Bullying and Legal Ethics: A Warning from Singh v Braich

In the legal world, mutual respect between counsel and adherence to professional standards are not just niceties – they are the cornerstone of a functional and effective justice system. A recent case, Singh v Braich, provides a stark reminder that lawyers have a professional responsibility to be courteous, particularly in interactions with junior colleagues, and highlights the consequences of abusing the Rules of Civil Procedure.[1]

A Discovery Gone Awry

Singh v Braich centered on an examination for discovery gone wrong. Twenty minutes into the examination, counsel for the defendant asked the plaintiff about a wrist injury. The plaintiff’s counsel objected, explaining that questions regarding the plaintiff’s medical history more than three years preceding the accident at issue were not going to be answered. This objection was not unreasonable, regardless of whether it was ultimately correct. After a protracted period of interrupting and speaking over the plaintiff’s counsel, the defendant’s counsel abruptly adjourned the examination. He then brought a motion to compel the plaintiff to answer the objected questions, relying on Rule 34.14. The court dismissed the motion and held that the premature adjournment was unjustified.

An Obligation to be Courteous

Senior counsel plays a pivotal role in the legal profession. It is incumbent upon them to set the tone for professional conduct, especially when dealing with their junior counterparts. The defendant’s counsel in Singh v Braich spent over 40 years at the bar. Rather than taking the opportunity, as counsel often do, to move forward from an issue of disagreement on an examination, he behaved in a manner that amounted to bullying. On the other hand, the court commended the plaintiff’s counsel for suggesting to resolve the issue civilly through an off-record discussion. The court held that the senior lawyer would have been “well advised to listen to his friend’s suggestion.”[2] Unfortunately, bullying of junior lawyers by senior lawyers happens. This does not only reflect badly on the senior lawyer involved but on the profession as a whole.

Repercussions of Abusing the Rules

This case also highlights the repercussions of improperly using the Rules to facilitate an inappropriate procedural maneuver. Rule 34.14 allows for adjournments during discovery in specific circumstances, namely, when “discovery is rendered futile.”[3] There is a high threshold to meet this test. Normally, counsel has to interfere inappropriately to make the examination impossible or futile. A disagreement over an objection does not meet this threshold. Here, there was no indication that the discovery became futile. It was the first refusal of the discovery, and the defendant’s counsel admitted that there were more areas to explore. It was clear that he abused the Rules as part of his litigation strategy, and the court clarified that it would not condone such behavior. The court refused to rule on the propriety of the defendant’s question and ordered the examination to resume where it left off.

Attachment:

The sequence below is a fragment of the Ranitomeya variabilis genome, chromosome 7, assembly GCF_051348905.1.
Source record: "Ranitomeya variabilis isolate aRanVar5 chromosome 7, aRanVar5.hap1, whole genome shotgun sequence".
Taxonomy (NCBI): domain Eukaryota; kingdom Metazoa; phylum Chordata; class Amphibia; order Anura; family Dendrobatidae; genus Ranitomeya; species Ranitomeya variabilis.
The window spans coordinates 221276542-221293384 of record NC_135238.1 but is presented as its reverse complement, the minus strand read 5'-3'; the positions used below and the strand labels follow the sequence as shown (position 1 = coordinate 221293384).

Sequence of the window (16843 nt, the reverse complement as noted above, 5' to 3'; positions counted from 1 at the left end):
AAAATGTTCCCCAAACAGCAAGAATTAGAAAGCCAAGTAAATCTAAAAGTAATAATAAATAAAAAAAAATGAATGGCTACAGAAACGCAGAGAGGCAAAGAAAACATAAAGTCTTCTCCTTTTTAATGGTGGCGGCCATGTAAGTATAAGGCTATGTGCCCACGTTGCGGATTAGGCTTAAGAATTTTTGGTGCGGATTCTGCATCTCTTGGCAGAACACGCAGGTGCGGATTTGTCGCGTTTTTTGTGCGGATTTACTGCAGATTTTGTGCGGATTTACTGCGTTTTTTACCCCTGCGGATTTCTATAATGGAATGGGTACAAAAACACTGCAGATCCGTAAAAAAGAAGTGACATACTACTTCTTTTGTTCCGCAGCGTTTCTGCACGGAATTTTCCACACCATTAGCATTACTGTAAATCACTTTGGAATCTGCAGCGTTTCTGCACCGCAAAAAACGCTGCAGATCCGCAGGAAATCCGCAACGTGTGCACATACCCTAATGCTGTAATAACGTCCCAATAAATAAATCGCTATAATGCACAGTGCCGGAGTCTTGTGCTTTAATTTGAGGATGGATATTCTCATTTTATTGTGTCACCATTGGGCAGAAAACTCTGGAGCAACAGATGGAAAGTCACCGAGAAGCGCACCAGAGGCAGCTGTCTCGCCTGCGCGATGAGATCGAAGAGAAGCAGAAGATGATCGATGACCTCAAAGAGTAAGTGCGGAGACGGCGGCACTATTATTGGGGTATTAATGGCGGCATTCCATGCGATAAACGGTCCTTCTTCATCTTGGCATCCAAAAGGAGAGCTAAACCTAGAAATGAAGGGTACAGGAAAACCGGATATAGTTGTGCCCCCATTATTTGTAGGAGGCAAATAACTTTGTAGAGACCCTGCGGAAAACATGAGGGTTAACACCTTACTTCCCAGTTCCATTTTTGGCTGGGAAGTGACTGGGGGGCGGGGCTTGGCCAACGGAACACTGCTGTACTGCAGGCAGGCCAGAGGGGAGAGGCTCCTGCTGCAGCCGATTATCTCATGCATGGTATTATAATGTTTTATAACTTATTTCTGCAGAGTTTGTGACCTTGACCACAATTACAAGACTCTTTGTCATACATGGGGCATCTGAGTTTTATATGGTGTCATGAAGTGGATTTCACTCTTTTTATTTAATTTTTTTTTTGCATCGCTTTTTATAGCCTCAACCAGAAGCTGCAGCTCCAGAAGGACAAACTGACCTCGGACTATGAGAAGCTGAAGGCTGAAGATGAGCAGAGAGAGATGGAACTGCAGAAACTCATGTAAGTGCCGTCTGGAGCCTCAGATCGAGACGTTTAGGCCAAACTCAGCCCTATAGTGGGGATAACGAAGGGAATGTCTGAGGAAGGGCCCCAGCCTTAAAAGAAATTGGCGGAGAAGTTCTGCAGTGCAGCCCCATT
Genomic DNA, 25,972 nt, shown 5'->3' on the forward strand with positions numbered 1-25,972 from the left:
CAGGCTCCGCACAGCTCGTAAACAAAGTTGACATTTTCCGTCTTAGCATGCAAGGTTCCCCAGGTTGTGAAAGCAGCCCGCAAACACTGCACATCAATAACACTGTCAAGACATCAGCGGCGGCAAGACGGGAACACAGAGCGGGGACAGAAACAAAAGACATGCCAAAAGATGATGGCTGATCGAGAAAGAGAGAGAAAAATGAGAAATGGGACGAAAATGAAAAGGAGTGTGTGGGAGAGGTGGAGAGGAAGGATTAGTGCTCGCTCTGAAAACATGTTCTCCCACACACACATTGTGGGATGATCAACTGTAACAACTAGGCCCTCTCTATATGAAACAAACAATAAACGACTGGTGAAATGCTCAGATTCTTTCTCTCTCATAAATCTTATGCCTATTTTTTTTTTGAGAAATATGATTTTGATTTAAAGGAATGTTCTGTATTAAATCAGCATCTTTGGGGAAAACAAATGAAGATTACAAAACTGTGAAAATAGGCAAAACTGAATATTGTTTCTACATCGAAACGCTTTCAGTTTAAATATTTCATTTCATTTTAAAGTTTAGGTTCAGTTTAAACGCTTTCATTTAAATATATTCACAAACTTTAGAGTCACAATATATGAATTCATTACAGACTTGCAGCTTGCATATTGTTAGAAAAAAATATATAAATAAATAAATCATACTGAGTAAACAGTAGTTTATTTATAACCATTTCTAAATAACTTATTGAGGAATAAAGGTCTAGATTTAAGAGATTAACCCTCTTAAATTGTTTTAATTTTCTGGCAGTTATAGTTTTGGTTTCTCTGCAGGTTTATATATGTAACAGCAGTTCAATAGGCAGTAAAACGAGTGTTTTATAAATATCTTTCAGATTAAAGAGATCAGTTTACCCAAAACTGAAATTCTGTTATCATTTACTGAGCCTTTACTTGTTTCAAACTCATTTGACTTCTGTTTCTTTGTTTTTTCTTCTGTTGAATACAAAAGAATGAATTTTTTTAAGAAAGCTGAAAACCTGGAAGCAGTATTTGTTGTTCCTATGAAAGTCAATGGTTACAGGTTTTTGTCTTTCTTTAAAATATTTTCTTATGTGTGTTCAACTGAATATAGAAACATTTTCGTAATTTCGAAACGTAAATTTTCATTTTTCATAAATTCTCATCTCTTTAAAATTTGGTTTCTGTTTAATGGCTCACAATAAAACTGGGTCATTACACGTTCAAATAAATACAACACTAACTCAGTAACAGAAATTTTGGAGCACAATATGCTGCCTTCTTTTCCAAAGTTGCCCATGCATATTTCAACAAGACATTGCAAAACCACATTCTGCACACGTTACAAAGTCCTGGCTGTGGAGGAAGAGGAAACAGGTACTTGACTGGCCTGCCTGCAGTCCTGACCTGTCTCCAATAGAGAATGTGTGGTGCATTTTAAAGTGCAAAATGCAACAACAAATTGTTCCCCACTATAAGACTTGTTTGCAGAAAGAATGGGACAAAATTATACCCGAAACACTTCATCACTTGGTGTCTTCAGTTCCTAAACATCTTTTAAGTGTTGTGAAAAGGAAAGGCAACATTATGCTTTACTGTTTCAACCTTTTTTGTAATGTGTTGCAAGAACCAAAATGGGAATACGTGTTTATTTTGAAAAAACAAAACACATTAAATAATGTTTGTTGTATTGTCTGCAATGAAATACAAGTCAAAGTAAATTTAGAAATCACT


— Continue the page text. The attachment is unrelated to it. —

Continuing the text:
Singh v Braich serves as a cautionary tale to the legal community. Lawyers should conduct themselves professionally, even in out-of-court proceedings and, especially with more junior lawyers. Failure to do so may cost them not only their reputation but also adverse consequences for their clients.

Equally important is the issue of bullying. This issue arises in many contexts in the legal profession, but it is not an uncommon experience between senior and junior lawyers. A professional should not try to bully a colleague, let alone a junior colleague, but some lawyers appear to believe this is an appropriate or good strategy. If your best strategy is to be a bully, you should consider whether this is the correct profession for you. In any event, lawyers should always treat their colleagues with respect and courtesy and should treat senior and junior colleagues alike.

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About the Authors

Mednick is a Partner in Dickinson Wright’s Commercial Litigation Group with a particular focus on business disputes. He can be reached at 416-777-4021 or MMednick@dickinsonwright.com. To access his biography, click here.




Brian Radnoff is a Partner in Dickinson Wright’s Toronto office. He can be reached at 416-777-4046 or BRadnoff@dickinsonwright.com. His bio can be accessed here.




Juli Kim is an Articling Student in Dickinson Wright’s Toronto office. She can be reached at 416-644-2829 or JKim@dickinsonwright.com. Her bio can be accessed here.





[1] 2023 ONSC 5053.

[2] Ibid, at para 24.

[3] Rules of Civil Procedure, RRO 1990, Reg 194.